>choreography. Rules that affect the flow (as given in this example), 
>partners that are communicated, time-outs that are communicated (as 
>opposed to pre-decided), etc.
>
>Let's say that service seller X decides to extract the property in a very 
>specific way that is different from how service seller Y extracts it. Any 
>buyer would have to understand the different ways in which it is extracted 
>in order to put that value in the message to begin with. So there's 
>another level of complexity here that affects all the buyers.

For a particular buyer talk to a particular seller, he needs to know
1) The abstract process A1
2) The implementation binding B1
3) The protocol binding C1
4) The address binding D1

But I don't see how eliminating the layer 2 will help.  I think it is even 
worse.  Lets say the seller want to talk to another buyer who use EDI 
rather than web services, then exchanging ...
1) The abstract process A1
2) The implementation binding B2
3) The protocol binding C2
4) The address binding D2

is better than exchanging
1) The process A2
2) The protocol binding C2
3) The address binding D2


>It's much easier if you write the choreography such that all seller 
>services (X, Y, future ones) would extract that information in much the 
>same way, e.g. by referencing the abstract (not concrete) message. That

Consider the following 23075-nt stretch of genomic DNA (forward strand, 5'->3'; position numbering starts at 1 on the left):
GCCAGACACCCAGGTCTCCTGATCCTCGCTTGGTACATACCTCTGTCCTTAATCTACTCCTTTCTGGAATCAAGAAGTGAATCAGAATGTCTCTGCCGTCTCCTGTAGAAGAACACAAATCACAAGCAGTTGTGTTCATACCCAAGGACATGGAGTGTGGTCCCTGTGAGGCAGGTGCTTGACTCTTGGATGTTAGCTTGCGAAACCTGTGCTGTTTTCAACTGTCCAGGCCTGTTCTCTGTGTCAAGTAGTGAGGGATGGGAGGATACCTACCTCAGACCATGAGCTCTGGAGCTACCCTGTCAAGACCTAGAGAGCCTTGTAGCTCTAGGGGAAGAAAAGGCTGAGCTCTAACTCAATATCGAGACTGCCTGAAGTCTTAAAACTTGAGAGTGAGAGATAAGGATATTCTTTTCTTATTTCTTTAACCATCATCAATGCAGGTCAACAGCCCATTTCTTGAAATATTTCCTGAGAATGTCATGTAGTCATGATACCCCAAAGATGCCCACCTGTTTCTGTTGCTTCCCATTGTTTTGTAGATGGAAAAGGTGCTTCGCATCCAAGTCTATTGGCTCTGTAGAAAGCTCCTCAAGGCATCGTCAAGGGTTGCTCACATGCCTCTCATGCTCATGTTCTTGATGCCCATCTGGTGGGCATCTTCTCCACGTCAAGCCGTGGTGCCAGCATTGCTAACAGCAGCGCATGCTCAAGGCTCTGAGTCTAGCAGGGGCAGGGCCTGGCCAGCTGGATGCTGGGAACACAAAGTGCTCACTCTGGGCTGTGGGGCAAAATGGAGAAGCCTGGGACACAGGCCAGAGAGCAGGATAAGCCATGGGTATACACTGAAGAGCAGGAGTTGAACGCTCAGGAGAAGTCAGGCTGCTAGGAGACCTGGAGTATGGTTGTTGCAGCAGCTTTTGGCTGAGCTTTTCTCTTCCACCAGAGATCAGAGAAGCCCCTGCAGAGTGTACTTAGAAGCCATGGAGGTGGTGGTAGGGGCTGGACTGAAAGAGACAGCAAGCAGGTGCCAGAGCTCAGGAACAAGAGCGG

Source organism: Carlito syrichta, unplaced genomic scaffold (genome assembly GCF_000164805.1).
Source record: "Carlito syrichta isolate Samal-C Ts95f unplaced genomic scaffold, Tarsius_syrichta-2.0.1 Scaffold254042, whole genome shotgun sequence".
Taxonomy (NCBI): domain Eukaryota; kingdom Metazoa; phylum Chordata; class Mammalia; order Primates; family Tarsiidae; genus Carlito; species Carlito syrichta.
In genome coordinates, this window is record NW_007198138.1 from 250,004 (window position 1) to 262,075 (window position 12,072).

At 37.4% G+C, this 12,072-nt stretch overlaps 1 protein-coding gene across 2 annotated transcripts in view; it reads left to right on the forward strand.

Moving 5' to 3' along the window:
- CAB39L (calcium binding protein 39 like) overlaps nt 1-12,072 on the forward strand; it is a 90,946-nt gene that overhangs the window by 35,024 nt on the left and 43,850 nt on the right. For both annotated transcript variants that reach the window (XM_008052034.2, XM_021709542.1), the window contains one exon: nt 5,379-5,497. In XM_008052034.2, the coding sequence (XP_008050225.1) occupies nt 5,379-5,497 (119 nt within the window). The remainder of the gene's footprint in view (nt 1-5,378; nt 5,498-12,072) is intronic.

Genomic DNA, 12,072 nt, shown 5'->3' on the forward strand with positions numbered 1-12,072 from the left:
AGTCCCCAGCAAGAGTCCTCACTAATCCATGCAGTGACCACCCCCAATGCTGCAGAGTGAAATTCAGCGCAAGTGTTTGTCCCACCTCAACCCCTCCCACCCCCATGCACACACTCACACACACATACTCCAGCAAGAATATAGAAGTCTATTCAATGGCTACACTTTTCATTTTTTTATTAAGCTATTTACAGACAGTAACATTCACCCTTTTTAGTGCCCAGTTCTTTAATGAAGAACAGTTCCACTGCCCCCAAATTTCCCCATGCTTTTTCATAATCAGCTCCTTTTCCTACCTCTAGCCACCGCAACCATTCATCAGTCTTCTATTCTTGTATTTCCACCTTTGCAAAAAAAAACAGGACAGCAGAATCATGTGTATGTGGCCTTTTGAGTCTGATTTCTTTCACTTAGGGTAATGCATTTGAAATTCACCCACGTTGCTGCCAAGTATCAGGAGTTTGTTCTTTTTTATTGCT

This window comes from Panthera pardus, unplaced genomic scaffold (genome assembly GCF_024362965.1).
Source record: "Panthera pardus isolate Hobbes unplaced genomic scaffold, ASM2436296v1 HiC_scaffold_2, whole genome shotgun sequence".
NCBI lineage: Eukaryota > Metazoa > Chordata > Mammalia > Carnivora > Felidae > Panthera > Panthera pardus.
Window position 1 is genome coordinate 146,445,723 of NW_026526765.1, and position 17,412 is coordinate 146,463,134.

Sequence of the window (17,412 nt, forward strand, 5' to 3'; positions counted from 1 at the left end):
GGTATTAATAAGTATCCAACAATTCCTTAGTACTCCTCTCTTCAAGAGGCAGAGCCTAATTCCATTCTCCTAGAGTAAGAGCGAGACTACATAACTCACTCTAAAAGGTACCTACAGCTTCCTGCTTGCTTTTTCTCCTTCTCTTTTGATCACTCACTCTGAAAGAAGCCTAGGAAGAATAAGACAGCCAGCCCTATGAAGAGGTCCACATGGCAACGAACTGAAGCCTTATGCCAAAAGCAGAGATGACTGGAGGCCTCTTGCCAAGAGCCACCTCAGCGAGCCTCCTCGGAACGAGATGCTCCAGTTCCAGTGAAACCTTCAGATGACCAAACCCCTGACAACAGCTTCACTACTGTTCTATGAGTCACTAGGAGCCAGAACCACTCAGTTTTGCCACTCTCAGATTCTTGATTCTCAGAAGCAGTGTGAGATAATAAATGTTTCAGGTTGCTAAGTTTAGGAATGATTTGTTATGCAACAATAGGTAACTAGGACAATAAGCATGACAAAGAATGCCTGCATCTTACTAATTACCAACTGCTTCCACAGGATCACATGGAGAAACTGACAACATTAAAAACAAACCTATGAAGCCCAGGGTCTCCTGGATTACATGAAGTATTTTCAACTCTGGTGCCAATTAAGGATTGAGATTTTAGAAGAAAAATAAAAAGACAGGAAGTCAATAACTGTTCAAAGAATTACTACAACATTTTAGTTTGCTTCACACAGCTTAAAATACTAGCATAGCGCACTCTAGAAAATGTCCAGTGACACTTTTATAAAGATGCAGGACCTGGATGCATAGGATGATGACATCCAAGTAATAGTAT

>allows all buyers to build their side of the choreography in a generic way 
>because they understand the abstract requirements regardless of which 
>specific service they end up talking to.
>
>In practice, that's how I would write choreographies. Write only the 
>abstract parts that do not depend on the specific service you end up 
>using, so you can have one buyer that talks to any potential seller and 
>vice versa. If I follow that best practice, I don't see any value for this 
>level of indirection.

I completely agree with you that the extra indirection is unnecessary if 
XML Schema and WSDL are *ABSTRACT ENOUGH*. I post some questions about that 
in the following but haven't got any feedback 
yet.  http://lists.w3.org/Archives/Public/www-ws-desc/2003Apr/0007.html

Since I'm not sure, so I propose this extra indirection layer that I know 
for sure will work.

Rgds, Ricky


>Comments?
>
>arkin
>
>Ricky Ho wrote:
>
>>
>>Continuing our discussion of "abstract message".  I want to show an how 
>>we can start with a very abstract definition at the choreography and 
>>progressively add concrete binding to that.
>>
>>Lets define a orchestration flow that is independent of message type and 
>>only have the message properties concept.
>>
>>ABSTRACT PROCESS
>>===================
>>At the very beginning, the process declares the "NAMES" of all messages 
>>that it may send or receive.  It also declares the "NAMES" and "TYPES" of 
>>message properties, but it doesn't say how the message properties is 
>>extracted from the message.
>>
>>Within the process flow, it uses only the named "message" and "message 
>>properties".
>>
>>
>>Orchestration POHandlingProcess {
>>     Partner declaration {
>>         purchaser;
>>         creditCheckProvider;
>>     }
>>
>>     Message declaration { // all are "typeless"
>>         PO;
>>         POConfirmation;
>>         PORejection;
>>         CreditCheckRequest;
>>         CreditCheckResponse;
>>     }
>>
>>     Message Property declaration { // all are "typed"
>>         float PO.dollarAmount
>>         Customer PO.cust
>>         Customer CreditCheckRequest.cust